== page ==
A rewrite of chapter 10 of Redwood Summer, a novel of 1990 San Jose. In this chapter Jason is attempting to fix the car problem from the previous chapter, and ends up having a conversation with his father about where he’s at in life, and about what Silicon Valley was in its agricultural past.
Rewrite of chapter 9 for Redwood Summer. In this chapter Jason, the main character, and his friends Randy and Brian are driving home after seeing a movie, but what’s really happening is the growing apart of Jason and Randy. The breakdown that happens to Jason’s car is symbolic, not only of the relationship between Jason Randy, but also of the greater world changes that were happening below the surface in the summer of 1990 and were about to undermine the hard fought victory of the Cold War.
Reposting of Redwood Summer chapter 8 after giving it a rewrite. It isn’t too different from earlier version, just more expanded. In this chapter, Jason, the character, is having dinner with his entire family and his girlfriend, and it’s the last truly happy moment for him in the novel. After this chapter, the downward descent begins.
A rewrite of chapter 7, not much different than earlier version, but deeper. Action is right after action in chapter 6. Jason and Christine are at her nephew’s little league game, which symbolizes his journeys from participant to spectator, and contrasts with chapter 2 in which Jason plays a game of basketball with friends.
Also in this chapter Jason begins to lose control over his life as outside forces start to move him against his will.
Erica stared out the IHOP window, deep in thought on what to do next.
“I really think this is a mistake,” Alan said from across the table.
Erica continued to look past him at the traffic on Lombard Street.
“I’ve been good to you, I’ve been there for you,” Alan pleaded. “When did I ever let you down?”
Erica remained stoic.
“Have you really thought this through?”
She finally looked back at Alan. “There just isn’t much to think about.” He was looking at her with an achingly earnest expression, and she remembered how she used to find his sincerity endearing. “We just want different things out of life.”
Alan leaned in. “Do we? We both want a long term, committed relationship. We agree on most things, we get along with each other’s friends. We don’t even fight for the remote control,” he added desperately.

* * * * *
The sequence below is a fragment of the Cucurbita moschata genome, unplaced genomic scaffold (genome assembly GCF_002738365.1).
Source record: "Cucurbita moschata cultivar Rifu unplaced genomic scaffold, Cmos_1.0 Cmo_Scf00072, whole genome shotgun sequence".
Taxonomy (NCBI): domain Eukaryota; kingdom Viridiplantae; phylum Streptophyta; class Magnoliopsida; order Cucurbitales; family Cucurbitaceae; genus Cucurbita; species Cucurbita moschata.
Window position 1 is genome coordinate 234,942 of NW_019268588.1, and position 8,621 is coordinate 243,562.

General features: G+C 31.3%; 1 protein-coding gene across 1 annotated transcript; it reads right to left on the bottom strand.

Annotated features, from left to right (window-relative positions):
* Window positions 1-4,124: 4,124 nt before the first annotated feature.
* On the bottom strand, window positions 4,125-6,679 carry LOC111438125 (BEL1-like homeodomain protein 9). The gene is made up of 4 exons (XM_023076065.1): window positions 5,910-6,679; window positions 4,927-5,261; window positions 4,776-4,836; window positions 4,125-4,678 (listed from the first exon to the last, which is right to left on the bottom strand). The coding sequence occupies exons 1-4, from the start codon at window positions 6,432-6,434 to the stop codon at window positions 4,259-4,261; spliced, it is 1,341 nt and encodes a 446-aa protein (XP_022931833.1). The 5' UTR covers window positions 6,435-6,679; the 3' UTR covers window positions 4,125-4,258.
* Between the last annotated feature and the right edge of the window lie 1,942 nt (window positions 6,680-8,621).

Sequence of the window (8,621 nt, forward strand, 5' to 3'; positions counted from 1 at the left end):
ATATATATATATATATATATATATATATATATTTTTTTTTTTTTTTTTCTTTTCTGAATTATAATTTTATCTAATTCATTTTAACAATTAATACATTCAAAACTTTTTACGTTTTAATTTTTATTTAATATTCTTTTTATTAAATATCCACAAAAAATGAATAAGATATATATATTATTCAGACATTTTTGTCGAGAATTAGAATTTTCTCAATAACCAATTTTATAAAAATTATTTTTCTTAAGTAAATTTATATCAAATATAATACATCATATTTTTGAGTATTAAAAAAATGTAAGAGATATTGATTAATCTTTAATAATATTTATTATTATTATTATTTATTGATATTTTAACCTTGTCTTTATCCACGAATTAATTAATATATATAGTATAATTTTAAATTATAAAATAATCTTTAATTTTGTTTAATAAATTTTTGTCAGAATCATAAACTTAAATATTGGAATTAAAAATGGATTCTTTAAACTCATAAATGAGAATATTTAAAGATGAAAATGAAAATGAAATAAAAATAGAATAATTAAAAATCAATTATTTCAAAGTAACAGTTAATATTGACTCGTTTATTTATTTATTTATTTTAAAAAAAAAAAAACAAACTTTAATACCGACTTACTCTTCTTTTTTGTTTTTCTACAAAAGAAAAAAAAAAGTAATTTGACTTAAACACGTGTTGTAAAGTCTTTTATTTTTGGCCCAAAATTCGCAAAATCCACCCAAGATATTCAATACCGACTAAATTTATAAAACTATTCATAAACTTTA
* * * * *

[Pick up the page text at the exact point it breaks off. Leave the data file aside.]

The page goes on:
Erica tried to maintain her coolness.
“Is it troubles at work?” Alan went on. “Your parents getting on you? Is it the pressure of living here? We all know how expensive it is.” His plaintive stare was beginning to affect Erica. “Please, just tell me what it is.”
Erica was conflicted as she realized breaking up was going to be more difficult than she had anticipated. “Alan, you’re a nice guy, and you’ve been good to me, but I think you want this more than I do.”
“What?” Alan appeared shocked. “When did that happen?”
Erica was unexpectedly sympathetic. “Well, I think it’s always been that way.”
“But why did you go out with me in the first place?”
Alan’s sincerity put Erica on the spot. “I don’t know,” she admitted. She thought back to the time when they first met. “I had just gone through a difficult break up, I was wondering where to go next in life, and then you showed up at the right place at the right time.” She leaned in. “But I’m just not that person anymore.”
Alan looked down in disappointment. “And all this time I thought we were on the same page.”
Guilt came over Erica. “Well, maybe you were actually hoping,” she suggested while trying to sound nice. “Sometimes it happens that way.”
Alan let out a breath. “Maybe I was.” He looked back up hopefully. “But I really think I deserve another chance.”
A server walked up to their table. “All done with that?” she asked in a friendly tone.
Erica looked down at the remains of her late lunch “Yes, thank you. I’m done.”
“Well I hope you enjoyed it,” the server said as she took her plate then Alan’s. She pulled the check out of her apron with her free hand and placed it on the table. “A beautiful weekend day. Any big plans?”